In a scene now not unfamiliar to Wall Street bankers in New York, residents of Kabul watched hundreds of Afghans march against the United States government on Thursday.
Protestors in the capital demanded the immediate withdrawal of all American and NATO troops from Afghanistan. The demonstration came one day before the tenth anniversary of the beginning of the War in Afghanistan.
The United States first invaded Afghanistan on Oct. 7, 2001, less than month after the Sept. 11 terrorist attacks. The conflict became the longest war in U.S. history last year, but President Barack Obama has ordered a troops draw-down and scheduled all U.S. soldiers out of Afghanistan by 2014.
Nonetheless, Afghans in Kabul on Thursday are angry. For those marching, the U.S. has caused more harm than good, despite the expulsion of the Taliban government and the death of Osama bin Laden. Insurgent attacks and suicide bombers are a near daily occurrence in the country, and 1,462 Afghan civilians were killed in the first six months of 2011, according to the U.N. Missing in Afghanistan.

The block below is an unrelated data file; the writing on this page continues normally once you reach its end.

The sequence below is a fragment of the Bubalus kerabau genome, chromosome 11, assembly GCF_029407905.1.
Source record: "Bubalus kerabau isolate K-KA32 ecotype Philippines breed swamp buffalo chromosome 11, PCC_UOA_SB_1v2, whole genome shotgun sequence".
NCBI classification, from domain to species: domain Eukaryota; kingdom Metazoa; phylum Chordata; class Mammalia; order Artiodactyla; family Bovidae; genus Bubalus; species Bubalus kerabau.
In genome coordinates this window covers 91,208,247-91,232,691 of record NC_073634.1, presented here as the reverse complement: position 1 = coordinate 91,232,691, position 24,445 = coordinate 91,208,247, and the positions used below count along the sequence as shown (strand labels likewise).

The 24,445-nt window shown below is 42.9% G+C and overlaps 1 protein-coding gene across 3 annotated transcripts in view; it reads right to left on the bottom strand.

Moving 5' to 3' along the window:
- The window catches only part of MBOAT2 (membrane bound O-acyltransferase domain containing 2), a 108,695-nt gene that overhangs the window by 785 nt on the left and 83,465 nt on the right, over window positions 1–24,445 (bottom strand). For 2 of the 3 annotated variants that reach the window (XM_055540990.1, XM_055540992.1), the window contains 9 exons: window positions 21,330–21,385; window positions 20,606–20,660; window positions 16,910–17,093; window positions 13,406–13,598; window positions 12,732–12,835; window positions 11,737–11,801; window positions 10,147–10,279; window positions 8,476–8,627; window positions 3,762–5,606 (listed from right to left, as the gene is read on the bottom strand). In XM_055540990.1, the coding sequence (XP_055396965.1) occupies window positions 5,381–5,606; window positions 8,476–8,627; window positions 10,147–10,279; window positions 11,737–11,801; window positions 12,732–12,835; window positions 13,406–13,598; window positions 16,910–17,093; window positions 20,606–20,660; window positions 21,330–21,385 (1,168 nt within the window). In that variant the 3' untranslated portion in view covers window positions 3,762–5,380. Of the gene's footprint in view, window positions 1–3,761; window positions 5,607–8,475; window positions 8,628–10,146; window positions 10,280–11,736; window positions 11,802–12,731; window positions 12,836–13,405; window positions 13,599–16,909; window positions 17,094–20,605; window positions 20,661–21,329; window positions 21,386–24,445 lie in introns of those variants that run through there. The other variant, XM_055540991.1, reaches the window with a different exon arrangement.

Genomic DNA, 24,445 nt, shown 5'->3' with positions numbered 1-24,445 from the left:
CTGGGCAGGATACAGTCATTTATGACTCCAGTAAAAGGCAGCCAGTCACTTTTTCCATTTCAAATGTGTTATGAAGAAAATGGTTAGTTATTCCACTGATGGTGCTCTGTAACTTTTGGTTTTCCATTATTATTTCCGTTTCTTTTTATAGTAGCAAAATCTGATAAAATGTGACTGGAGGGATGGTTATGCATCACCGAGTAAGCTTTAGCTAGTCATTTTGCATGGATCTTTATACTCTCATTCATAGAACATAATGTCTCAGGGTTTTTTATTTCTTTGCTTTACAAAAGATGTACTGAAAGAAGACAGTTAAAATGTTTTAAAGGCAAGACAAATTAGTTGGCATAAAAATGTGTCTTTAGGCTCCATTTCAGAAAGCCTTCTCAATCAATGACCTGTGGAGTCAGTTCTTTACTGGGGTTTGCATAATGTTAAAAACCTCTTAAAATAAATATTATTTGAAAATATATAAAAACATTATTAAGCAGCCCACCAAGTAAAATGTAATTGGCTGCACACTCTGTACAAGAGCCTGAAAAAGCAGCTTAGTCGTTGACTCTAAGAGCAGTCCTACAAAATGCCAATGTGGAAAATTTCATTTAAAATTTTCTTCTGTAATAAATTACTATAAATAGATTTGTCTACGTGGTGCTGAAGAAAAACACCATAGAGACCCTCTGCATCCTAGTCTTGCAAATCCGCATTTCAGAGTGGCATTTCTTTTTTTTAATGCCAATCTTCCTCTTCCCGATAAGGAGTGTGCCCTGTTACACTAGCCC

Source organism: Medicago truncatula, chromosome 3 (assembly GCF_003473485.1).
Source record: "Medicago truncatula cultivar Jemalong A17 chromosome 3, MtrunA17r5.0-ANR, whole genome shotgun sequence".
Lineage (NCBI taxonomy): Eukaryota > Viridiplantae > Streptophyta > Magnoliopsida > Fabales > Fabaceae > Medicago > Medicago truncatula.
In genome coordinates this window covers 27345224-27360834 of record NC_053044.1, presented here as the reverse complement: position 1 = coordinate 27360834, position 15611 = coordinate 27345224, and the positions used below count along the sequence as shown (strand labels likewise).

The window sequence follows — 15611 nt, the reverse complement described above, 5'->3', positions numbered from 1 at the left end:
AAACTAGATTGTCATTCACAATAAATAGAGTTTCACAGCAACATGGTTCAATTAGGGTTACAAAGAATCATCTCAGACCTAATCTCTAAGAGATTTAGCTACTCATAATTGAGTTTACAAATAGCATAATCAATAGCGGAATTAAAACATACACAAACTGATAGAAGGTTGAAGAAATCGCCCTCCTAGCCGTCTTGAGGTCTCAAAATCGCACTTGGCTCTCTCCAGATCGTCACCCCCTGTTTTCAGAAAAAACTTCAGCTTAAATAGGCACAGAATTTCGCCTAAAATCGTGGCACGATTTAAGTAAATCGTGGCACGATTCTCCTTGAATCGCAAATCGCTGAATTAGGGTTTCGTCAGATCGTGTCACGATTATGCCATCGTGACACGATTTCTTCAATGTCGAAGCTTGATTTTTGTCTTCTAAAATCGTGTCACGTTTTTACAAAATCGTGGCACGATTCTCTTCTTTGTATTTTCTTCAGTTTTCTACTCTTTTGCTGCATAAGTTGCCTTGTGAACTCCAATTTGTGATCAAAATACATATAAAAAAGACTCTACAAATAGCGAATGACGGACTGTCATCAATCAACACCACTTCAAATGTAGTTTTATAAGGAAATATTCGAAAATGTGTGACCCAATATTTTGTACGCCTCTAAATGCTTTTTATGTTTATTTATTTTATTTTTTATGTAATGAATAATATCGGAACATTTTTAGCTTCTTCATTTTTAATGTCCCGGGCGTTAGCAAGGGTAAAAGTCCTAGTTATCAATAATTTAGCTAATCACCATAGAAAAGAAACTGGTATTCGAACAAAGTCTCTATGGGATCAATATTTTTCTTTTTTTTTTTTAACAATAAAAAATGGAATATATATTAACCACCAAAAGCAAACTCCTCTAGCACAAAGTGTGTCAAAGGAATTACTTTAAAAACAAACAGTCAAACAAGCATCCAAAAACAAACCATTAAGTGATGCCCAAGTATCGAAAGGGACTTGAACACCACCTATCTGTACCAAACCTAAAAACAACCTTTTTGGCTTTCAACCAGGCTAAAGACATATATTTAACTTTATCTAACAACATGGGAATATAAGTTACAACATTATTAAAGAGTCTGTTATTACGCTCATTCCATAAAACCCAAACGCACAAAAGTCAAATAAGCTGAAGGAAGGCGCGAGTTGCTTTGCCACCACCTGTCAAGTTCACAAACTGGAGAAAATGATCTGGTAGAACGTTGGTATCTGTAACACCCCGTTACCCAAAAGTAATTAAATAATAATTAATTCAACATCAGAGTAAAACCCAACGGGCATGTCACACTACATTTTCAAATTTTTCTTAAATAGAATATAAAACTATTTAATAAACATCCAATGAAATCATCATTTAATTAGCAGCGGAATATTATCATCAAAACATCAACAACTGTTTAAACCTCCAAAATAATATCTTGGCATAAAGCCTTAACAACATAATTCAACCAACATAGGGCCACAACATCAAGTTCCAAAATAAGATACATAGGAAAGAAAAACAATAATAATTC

The demonstrators carried signs and chanted slogans like no to occupation, and Americans out. They also carried pictures of those wounded and killed by violence in the country, and burned an American flag.
The United States said it came to help the Afghan people and provide a good life to Afghan people, but their true purpose was to occupy our country, a woman named Farzana told The Associated Press. It is 10 years since the invasion of Afghanistan and all it has left behind is the blood of the Afghan people. We want the U.S. to leave our country.
There are currently close to 100,000 U.S. soldiers in Afghanistan, and another 30,000 more from the international coalition, and the force has been transitioning security responsibilities to Afghan forces. The United States will send home 10,000 troops by the end of 2011, another 23,000 by next September and the remaining soldiers by 2014.
Marches and protests will likely be the only celebration on Friday's war anniversary. Neither the United States, NATO nor Afghanistan have officially planned anything to commemorate the day.